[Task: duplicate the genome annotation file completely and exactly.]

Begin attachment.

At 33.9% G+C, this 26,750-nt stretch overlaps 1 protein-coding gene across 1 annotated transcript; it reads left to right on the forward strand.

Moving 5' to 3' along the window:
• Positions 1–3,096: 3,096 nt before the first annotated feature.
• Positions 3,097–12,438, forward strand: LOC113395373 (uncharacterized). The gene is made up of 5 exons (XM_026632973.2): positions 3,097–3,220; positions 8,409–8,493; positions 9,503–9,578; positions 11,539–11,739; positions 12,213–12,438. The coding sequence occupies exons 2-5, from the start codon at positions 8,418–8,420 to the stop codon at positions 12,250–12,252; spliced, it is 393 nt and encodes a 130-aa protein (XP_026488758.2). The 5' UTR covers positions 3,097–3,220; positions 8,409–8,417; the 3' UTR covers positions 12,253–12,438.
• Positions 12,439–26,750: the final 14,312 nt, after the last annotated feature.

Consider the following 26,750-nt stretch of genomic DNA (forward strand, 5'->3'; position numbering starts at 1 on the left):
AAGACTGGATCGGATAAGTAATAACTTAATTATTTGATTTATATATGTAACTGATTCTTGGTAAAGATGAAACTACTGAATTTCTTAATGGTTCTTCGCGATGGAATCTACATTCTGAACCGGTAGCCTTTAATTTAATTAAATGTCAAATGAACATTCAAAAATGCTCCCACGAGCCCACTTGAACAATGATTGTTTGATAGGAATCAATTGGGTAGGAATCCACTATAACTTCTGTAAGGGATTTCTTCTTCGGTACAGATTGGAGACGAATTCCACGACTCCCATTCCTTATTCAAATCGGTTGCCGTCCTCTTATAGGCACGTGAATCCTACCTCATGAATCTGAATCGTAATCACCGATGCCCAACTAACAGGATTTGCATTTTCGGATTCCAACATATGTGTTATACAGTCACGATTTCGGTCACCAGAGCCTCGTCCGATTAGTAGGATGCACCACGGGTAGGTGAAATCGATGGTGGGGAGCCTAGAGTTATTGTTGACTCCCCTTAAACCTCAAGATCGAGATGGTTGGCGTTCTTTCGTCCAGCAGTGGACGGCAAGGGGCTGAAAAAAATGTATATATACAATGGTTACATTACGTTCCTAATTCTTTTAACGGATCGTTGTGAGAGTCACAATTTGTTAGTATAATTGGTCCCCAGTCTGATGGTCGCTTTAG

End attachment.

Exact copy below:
At 33.9% G+C, this 26,750-nt stretch overlaps 1 protein-coding gene across 1 annotated transcript; it reads left to right on the forward strand.

Moving 5' to 3' along the window:
• Positions 1–3,096: 3,096 nt before the first annotated feature.
• Positions 3,097–12,438, forward strand: LOC113395373 (uncharacterized). The gene is made up of 5 exons (XM_026632973.2): positions 3,097–3,220; positions 8,409–8,493; positions 9,503–9,578; positions 11,539–11,739; positions 12,213–12,438. The coding sequence occupies exons 2-5, from the start codon at positions 8,418–8,420 to the stop codon at positions 12,250–12,252; spliced, it is 393 nt and encodes a 130-aa protein (XP_026488758.2). The 5' UTR covers positions 3,097–3,220; positions 8,409–8,417; the 3' UTR covers positions 12,253–12,438.
• Positions 12,439–26,750: the final 14,312 nt, after the last annotated feature.

Consider the following 26,750-nt stretch of genomic DNA (forward strand, 5'->3'; position numbering starts at 1 on the left):
AAGACTGGATCGGATAAGTAATAACTTAATTATTTGATTTATATATGTAACTGATTCTTGGTAAAGATGAAACTACTGAATTTCTTAATGGTTCTTCGCGATGGAATCTACATTCTGAACCGGTAGCCTTTAATTTAATTAAATGTCAAATGAACATTCAAAAATGCTCCCACGAGCCCACTTGAACAATGATTGTTTGATAGGAATCAATTGGGTAGGAATCCACTATAACTTCTGTAAGGGATTTCTTCTTCGGTACAGATTGGAGACGAATTCCACGACTCCCATTCCTTATTCAAATCGGTTGCCGTCCTCTTATAGGCACGTGAATCCTACCTCATGAATCTGAATCGTAATCACCGATGCCCAACTAACAGGATTTGCATTTTCGGATTCCAACATATGTGTTATACAGTCACGATTTCGGTCACCAGAGCCTCGTCCGATTAGTAGGATGCACCACGGGTAGGTGAAATCGATGGTGGGGAGCCTAGAGTTATTGTTGACTCCCCTTAAACCTCAAGATCGAGATGGTTGGCGTTCTTTCGTCCAGCAGTGGACGGCAAGGGGCTGAAAAAAATGTATATATACAATGGTTACATTACGTTCCTAATTCTTTTAACGGATCGTTGTGAGAGTCACAATTTGTTAGTATAATTGGTCCCCAGTCTGATGGTCGCTTTAG